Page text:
Ver. 9. Raw. Some nations delighted in raw flesh, in the feasts of Bacchus, who hence received the title of Omadios. Porphyr. de Abstin. 3. The Heb. term na occurs no where else, and may perhaps signify half-roasted or boiled, semicoctum. It cannot be inferred from this prohibition, that the Hebrews commonly lived on such food. — In water, as the other victims usually were, 1 K. ii. 13. 2 Par. xxxv. 13. — You shall eat, is not in the original, nor in the Sept. We may supply it, however, or “you shall roast all, head,” &c. but in eating, you shall avoid breaking any bone, as the Sept. and Syr. express it, (v. 10,) and as we read, v. 46, and Num. ix. 12. These were to be burnt, that they might not be profaned. C.

Ver. 11. Haste, as all the aforesaid prescriptions intimate. M. — Many of them regarded only this occasion, and were not required afterwards. — Phase, which the Chaldee writes Pascha, signifies the passing over (C.) of the destroying angel, when he spared those houses only which were marked with blood, to insinuate the necessity of faith in Christ’s death. Some have derived the word from the Greek Pascho, “to suffer,” on account of the similarity of sound. H.

Ver. 12. First-born, often denotes the most beloved; or, when spoken of those under oppression, the most miserable. Is. xiv. 30. Ps. lxxxvii. 27. Moses observes, (v. 30,) that every house had one dead, which would not probably be true of the first-born, taken in a literal sense; but where there was no child, there the most dear and honourable person was cut off. Hab. iii. 13. 14. — Gods, idols, whose statues some assert were overthrown (S. Jer. ep. ad Fabiol. Euseb. præp. ix. ult.); or sacred animals, which were adored by the Egyptians; (Origen) or the word may imply that the princes and judges of the land would be mostly destroyed. C. — Forbes observes, that by the destruction of the first-born, all the proper sacrifices, and priests of Egypt, were destroyed.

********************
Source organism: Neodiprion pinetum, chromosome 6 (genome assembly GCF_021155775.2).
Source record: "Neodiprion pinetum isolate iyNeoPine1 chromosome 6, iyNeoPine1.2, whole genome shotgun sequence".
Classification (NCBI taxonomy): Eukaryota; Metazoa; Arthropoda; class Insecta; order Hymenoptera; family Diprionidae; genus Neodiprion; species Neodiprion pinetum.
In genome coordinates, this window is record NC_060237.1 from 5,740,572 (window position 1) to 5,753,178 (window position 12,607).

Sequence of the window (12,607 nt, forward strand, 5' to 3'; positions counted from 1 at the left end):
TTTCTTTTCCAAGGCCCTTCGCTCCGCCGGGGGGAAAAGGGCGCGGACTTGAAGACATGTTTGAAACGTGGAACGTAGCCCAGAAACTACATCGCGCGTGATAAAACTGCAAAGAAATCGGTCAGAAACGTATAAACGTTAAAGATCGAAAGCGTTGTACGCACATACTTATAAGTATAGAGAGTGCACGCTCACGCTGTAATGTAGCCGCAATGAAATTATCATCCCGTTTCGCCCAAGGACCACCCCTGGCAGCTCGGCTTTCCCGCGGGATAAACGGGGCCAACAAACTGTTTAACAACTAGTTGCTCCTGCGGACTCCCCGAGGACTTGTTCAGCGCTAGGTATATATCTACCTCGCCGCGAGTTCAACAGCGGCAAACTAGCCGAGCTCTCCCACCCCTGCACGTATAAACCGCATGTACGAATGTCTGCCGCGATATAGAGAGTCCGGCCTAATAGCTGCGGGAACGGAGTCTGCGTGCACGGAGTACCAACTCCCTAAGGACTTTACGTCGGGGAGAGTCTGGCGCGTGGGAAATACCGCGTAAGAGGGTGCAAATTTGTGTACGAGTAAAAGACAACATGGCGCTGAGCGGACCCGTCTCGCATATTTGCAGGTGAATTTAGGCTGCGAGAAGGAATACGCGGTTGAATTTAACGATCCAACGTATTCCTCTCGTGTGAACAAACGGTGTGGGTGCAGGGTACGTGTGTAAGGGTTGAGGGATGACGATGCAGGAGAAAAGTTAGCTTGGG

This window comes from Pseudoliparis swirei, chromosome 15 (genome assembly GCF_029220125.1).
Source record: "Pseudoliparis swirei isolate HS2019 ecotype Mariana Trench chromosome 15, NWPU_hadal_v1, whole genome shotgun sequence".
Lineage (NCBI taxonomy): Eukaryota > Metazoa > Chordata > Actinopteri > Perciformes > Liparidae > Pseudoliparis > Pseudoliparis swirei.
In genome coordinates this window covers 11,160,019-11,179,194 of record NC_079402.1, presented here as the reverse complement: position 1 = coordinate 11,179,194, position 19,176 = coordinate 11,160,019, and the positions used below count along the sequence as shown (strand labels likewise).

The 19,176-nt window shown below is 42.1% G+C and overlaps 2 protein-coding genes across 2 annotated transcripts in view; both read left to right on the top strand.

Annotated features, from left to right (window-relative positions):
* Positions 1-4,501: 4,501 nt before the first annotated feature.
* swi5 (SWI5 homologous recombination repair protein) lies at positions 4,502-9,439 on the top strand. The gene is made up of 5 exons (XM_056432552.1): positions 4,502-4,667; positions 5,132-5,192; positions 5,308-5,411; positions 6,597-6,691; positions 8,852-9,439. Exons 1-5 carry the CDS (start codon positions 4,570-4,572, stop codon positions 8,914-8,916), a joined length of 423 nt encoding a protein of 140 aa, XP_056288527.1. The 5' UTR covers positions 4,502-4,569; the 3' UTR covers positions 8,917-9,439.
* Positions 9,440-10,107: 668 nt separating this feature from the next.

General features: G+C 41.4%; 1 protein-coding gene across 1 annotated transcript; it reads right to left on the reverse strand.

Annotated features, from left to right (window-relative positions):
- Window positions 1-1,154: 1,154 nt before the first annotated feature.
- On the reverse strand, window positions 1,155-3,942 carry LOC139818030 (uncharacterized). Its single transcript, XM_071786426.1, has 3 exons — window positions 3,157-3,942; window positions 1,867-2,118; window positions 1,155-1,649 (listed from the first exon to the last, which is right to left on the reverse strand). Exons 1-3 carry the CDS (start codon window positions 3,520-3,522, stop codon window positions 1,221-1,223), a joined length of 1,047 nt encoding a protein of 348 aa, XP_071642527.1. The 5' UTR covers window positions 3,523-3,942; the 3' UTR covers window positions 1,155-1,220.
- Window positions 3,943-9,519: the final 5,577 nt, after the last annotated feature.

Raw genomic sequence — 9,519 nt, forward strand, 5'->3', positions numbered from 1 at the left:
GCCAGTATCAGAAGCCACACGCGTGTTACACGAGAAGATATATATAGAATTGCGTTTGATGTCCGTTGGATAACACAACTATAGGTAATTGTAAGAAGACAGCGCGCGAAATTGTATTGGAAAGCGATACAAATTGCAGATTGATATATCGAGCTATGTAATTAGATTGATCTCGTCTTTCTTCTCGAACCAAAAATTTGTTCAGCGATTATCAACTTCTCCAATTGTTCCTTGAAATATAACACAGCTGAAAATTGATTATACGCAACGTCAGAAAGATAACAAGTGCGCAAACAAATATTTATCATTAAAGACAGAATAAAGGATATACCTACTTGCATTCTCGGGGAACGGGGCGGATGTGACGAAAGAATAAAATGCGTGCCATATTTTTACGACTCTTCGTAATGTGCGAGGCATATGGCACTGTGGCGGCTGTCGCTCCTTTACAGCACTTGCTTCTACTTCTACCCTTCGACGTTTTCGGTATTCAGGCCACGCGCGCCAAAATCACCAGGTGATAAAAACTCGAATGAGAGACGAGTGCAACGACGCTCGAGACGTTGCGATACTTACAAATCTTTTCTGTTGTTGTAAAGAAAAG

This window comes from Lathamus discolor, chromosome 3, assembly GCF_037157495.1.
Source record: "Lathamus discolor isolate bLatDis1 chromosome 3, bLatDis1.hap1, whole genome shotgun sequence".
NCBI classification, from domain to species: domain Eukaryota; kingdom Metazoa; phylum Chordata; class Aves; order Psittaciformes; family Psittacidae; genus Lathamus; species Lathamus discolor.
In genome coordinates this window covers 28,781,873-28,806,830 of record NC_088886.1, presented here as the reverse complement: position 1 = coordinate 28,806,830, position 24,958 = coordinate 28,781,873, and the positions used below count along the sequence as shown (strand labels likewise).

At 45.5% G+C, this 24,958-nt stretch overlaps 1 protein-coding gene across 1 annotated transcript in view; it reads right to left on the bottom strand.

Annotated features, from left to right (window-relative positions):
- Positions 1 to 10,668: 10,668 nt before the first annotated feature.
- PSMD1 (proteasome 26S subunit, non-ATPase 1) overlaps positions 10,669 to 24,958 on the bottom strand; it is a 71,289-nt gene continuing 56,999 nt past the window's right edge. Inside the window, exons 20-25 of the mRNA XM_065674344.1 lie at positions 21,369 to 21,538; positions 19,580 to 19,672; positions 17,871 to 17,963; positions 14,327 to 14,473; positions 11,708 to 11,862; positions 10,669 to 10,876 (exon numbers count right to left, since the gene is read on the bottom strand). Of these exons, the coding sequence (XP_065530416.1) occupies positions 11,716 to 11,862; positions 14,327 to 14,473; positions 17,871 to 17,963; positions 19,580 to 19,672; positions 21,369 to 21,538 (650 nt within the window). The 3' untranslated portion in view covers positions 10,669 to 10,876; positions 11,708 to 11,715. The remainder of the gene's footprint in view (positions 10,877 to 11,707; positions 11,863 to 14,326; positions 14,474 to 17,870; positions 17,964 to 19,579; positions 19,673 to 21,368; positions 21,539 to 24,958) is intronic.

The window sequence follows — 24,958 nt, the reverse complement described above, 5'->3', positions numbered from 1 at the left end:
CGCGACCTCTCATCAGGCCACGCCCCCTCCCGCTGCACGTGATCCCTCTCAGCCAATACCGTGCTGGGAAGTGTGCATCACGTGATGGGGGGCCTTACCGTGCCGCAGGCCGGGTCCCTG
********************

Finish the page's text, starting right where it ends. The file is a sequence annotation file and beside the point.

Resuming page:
Ver. 14. This day. The Jews assert, that as their fathers were delivered out of Egypt on the 15th of Nisan, so Israel will be redeemed on that day by the Messias; which has been literally verified in Jesus Christ. — Everlasting. This is what will be done with respect to our Christian passover, (C.) of which the Jewish was a figure, designed to subsist as long as their republic. M.

Ver. 15. Perish, either by sudden death, or by forfeiting all the prerogatives of God’s people; (v. 19) or, his offense shall be deemed mortal. See Gen. xvii. 14. The punishment of Kerith, separation, among the Jews, bore some resemblance to our excommunication. These menaces presuppose, that the law is possible, and that the land of Chanaan be in the possession of the Jews. Thus, the people who were not circumcised during the 40 years’ sojournment in the desert, were not liable to this punishment of separation, as they knew not when the cloud would move, and they would have to march.